A1 Journal article – refereed
Adipose tissue and skeletal muscle insulin-mediated glucose uptake in insulin resistance: role of blood flow and diabetes




List of Authors: Ferrannini E, Iozzo P, Virtanen KA, Honka MJ, Bucci M, Nuutila P
Publisher: OXFORD UNIV PRESS
Publication year: 2018
Journal: American Journal of Clinical Nutrition
Journal name in source: AMERICAN JOURNAL OF CLINICAL NUTRITION
Journal acronym: AM J CLIN NUTR
Volume number: 108
Issue number: 4
Number of pages: 10
ISSN: 0002-9165
eISSN: 1938-3207

Abstract
Background: Adipose tissue glucose uptake is impaired in insulin-resistant states, but ex vivo studies of human adipose tissue have yielded heterogeneous results. This discrepancy may be due to different regulation of blood supply.Objective: The aim of this study was to test the flow dependency of in vivo insulin-mediated glucose uptake in fat tissues, and to contrast it with that of skeletal muscle.Design: We reanalyzed data from 159 individuals in which adipose tissue depots-subcutaneous abdominal and femoral. and intraperitoneal-and femoral skeletal muscle were identified by MRI, and insulin-stimulated glucose uptake ([F-18]-fluoro-2-deoxyglucose) and blood flow ([O-15]-H2O) were measured simultaneously by positron emission tomography scanning.Results: Individuals in the bottom tertile of whole-body glucose uptake [median (IQR) 36 (17) mu mol . kg fat-free mass (kg(FFM))(-1). min(-1). nM(-1)] displayed all features of insulin resistance compared with the rest of the group [median (IQR) 97 (71) mu mol . kg(FFM)(-1). min(-1). nM(-1)]. Rates of glucose uptake were directly related to the degree of insulin resistance in all fat depots as well as in skeletal muscle. However, blood flow was inversely related to insulin sensitivity in each fat depot (all P <= 0.03), whereas femoral muscle blood flow was not significantly different between insulin-resistant and insulin-sensitive subjects, and was not related to insulin sensitivity. Furthermore, in subjects performing one-leg exercise, blood flow increased 5- to 6-fold in femoral muscle but not in the overlying adipose tissue. The presence of diabetes was associated with a modest increase in fat and muscle glucose uptake independent of insulin resistance.Conclusions: Reduced blood supply is an important factor for the impairment of in vivo insulin-mediated glucose uptake in both subcutaneous and visceral fat. In contrast, the insulin resistance of glucose uptake in resting skeletal muscle is predominantly a cellular defect. Diabetes provides a modest compensatory increase in fat and muscle glucose uptake that is independent of insulin resistance.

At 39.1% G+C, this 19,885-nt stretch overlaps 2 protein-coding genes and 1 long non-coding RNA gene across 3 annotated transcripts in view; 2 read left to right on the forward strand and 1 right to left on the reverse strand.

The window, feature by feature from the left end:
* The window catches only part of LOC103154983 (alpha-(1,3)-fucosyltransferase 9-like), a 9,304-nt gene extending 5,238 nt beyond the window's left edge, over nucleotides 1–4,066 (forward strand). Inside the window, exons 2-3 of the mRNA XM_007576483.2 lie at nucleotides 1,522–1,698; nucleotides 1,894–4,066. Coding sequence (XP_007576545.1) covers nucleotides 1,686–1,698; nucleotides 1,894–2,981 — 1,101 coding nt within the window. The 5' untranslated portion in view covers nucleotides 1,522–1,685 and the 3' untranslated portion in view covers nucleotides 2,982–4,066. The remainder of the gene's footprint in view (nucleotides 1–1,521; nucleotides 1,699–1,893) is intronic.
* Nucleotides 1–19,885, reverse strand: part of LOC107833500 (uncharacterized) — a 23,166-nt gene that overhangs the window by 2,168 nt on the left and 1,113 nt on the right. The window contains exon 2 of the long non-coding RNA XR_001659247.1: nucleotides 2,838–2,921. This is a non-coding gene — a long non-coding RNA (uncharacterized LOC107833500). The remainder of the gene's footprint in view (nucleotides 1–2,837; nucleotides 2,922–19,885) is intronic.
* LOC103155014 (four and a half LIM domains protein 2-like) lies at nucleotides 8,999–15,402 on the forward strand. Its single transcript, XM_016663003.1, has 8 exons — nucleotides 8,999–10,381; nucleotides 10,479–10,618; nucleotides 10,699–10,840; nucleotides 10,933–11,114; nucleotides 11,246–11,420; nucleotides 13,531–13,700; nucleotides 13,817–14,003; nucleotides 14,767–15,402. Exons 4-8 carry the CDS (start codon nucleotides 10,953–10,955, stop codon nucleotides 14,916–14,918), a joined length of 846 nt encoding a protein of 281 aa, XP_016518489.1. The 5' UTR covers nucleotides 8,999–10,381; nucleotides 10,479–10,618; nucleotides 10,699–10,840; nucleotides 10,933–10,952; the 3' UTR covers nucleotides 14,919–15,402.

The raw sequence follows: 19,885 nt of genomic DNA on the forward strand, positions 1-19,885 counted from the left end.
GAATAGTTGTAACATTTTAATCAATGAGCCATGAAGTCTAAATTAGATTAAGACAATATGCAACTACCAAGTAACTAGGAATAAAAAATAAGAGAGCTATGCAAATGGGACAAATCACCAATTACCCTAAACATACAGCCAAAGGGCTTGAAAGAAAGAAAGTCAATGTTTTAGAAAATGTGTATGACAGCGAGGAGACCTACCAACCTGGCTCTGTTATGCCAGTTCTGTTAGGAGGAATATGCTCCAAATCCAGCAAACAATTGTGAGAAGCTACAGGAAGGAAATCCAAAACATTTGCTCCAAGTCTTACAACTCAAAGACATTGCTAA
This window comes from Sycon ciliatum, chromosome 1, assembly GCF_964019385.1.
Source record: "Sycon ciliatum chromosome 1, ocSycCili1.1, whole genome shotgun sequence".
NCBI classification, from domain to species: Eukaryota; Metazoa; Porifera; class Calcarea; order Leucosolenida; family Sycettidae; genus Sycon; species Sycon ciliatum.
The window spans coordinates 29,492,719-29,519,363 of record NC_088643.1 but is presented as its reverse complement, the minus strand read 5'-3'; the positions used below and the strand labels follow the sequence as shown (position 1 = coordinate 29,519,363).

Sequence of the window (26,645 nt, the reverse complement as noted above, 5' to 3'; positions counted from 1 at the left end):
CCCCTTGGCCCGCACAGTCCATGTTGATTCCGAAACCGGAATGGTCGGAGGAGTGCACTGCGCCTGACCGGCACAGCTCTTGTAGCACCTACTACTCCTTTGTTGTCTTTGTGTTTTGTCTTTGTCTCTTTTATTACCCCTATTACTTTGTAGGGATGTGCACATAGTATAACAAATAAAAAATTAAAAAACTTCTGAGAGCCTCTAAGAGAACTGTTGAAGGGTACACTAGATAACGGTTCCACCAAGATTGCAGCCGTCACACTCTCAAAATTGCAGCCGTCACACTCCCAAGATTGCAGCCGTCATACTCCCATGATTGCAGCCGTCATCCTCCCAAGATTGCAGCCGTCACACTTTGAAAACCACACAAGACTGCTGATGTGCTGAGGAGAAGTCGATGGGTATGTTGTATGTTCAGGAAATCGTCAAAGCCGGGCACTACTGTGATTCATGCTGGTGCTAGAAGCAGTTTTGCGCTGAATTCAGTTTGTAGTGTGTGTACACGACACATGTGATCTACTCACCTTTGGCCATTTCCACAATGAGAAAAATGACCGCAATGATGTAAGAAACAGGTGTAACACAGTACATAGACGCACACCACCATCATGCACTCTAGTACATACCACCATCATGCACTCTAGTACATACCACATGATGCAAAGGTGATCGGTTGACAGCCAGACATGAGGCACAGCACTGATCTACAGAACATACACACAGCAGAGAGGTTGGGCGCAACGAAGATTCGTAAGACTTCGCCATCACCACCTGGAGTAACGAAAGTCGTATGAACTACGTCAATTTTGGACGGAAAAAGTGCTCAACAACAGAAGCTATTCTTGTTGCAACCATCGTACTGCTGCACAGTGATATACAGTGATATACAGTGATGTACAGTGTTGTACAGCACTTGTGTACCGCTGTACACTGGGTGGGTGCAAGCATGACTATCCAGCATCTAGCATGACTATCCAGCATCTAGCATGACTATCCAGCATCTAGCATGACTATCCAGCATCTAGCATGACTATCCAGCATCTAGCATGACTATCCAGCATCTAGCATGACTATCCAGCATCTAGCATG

Last updated on 2019-21-08 at 20:42